In teaching modeling physics, there is some terminology that is used that I have found confusing.
For instance, we (modeling teachers and authors of “Teacher’s Notes” in the modeling materials) talk about the paradigms. The paradigm is a real thing that serves as a familiar example or exemplar of a concept. So, it’s pretty clear to say, when something moves with constant velocity, that it moves like the paradigm, the blinky buggy. As long as I explain what paradigm means, and repeat it a few times throughout the year, students seem pretty comfortable with this.
The problem arises with the term model. The modeling materials tend to talk about the “Constant Velocity Model”, a “math model” (an equation), a “graphical model” (a graph of the motion). Following this terminology, I suppose you could even say something about a verbal model (a description) and a pictorial model (a motion map).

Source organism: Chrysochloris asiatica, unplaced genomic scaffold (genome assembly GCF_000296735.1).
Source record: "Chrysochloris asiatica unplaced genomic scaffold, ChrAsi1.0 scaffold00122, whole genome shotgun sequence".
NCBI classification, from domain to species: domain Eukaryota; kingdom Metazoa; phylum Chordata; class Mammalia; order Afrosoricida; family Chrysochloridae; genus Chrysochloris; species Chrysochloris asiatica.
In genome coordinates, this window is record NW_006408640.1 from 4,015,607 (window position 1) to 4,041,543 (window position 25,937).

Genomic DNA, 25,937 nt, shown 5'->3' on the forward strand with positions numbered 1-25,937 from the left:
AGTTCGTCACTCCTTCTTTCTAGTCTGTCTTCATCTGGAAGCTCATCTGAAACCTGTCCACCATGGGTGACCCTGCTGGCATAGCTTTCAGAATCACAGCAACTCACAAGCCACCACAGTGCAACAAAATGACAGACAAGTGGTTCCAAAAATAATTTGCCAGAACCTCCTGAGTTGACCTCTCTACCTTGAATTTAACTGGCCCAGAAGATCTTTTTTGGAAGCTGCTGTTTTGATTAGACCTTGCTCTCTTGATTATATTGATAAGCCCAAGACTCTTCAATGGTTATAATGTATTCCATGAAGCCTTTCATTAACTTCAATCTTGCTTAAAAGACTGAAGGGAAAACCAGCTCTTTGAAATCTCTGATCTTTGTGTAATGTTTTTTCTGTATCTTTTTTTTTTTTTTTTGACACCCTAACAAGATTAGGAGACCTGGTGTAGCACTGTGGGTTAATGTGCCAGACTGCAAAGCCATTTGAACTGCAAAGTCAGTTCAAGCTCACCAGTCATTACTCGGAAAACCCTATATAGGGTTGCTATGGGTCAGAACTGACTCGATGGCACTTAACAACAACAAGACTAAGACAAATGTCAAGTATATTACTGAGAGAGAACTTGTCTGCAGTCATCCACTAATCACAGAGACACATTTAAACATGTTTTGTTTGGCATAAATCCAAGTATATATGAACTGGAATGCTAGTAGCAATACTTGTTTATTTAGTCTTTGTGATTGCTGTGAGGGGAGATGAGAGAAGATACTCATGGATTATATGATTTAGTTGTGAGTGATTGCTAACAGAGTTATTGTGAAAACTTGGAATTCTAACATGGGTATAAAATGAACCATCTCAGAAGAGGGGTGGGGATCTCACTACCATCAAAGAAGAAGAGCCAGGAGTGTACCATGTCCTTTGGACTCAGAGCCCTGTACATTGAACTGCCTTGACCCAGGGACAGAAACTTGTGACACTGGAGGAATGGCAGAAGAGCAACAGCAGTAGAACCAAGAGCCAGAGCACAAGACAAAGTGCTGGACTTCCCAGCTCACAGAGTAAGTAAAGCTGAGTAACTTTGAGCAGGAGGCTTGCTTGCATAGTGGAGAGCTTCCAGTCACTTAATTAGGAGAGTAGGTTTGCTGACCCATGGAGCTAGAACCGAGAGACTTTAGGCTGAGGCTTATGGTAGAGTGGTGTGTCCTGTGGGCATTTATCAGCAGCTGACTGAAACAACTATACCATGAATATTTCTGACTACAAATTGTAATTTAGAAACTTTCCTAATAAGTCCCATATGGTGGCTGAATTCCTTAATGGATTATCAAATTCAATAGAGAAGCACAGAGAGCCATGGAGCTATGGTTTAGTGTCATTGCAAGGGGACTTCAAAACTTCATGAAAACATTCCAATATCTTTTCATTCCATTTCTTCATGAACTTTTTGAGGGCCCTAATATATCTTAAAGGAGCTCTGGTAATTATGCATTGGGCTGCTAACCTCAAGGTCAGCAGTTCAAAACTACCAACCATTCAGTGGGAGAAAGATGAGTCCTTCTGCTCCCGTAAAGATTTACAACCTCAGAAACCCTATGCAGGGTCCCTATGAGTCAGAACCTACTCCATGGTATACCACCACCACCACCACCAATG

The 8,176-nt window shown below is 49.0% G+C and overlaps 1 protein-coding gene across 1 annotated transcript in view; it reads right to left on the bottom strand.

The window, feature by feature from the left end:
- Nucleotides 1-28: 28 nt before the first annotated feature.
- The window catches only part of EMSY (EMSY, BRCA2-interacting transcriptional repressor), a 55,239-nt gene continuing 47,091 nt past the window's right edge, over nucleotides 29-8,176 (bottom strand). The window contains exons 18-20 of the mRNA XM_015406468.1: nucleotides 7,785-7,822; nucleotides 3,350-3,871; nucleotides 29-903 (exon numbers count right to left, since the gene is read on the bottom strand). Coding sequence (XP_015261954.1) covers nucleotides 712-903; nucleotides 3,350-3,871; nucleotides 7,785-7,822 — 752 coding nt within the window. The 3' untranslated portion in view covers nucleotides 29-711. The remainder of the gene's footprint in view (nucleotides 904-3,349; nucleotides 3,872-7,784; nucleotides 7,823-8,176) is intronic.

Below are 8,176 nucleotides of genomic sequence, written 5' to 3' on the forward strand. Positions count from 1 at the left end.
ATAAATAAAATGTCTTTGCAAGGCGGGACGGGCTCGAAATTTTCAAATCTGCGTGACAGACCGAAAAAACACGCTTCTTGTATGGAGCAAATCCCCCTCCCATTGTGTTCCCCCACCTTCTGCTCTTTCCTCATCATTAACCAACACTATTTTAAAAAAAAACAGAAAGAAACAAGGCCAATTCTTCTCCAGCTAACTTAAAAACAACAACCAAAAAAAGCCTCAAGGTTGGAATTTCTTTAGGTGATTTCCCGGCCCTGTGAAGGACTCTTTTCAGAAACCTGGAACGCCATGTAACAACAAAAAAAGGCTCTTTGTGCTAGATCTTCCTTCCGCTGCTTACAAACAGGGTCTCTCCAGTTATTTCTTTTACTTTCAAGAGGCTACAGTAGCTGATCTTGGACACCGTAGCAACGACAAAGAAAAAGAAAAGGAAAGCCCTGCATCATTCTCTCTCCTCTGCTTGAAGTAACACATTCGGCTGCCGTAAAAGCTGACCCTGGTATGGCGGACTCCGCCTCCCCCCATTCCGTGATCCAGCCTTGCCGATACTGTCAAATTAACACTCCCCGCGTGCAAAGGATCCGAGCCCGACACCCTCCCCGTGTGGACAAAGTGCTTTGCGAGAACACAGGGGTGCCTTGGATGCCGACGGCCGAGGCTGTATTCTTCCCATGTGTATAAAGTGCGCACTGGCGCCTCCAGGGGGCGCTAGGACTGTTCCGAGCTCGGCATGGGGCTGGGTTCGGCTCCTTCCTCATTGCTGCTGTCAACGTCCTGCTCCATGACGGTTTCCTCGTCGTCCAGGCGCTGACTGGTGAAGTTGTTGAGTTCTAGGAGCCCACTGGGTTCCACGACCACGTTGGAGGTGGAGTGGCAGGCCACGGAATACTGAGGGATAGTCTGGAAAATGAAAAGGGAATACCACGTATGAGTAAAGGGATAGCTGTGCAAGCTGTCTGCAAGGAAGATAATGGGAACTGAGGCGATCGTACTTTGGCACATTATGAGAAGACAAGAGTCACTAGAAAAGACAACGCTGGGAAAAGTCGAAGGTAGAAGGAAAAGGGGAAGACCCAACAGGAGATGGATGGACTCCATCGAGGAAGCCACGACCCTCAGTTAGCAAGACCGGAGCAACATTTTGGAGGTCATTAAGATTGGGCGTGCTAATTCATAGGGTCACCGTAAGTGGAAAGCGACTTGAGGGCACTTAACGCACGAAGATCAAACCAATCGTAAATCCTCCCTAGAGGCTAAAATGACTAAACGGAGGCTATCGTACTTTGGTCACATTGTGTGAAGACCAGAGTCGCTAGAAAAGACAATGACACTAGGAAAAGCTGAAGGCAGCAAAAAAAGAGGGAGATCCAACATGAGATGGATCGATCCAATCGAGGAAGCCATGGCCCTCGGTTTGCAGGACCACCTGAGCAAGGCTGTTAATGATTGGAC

I have always found all of these many models a bit confusing.
Last year, I decided to settle on a different terminology. There is the paradigm, the conceptual model for the paradigm, and the representations of the paradigm (mathematical, graphical, verbal, and pictorial). So, instead of saying equation or math model, I would refer to “mathematical representation.” Or instead of graph or graphical model, I say “graphical representation.” These are representations of the conceptual model.
So far, so good. Before, students seemed confused by talking about the Constant Velocity Model, the math model for constant velocity, and the graphical model for constant velocity. When I say representation, they haven’t hesitated, acted confused, or asked what I mean. And some have used the term themselves. I don’t remember many using the terms math model or graphical model so early in the year.
Perhaps old hat to everybody else, but it pleased me to figure this out.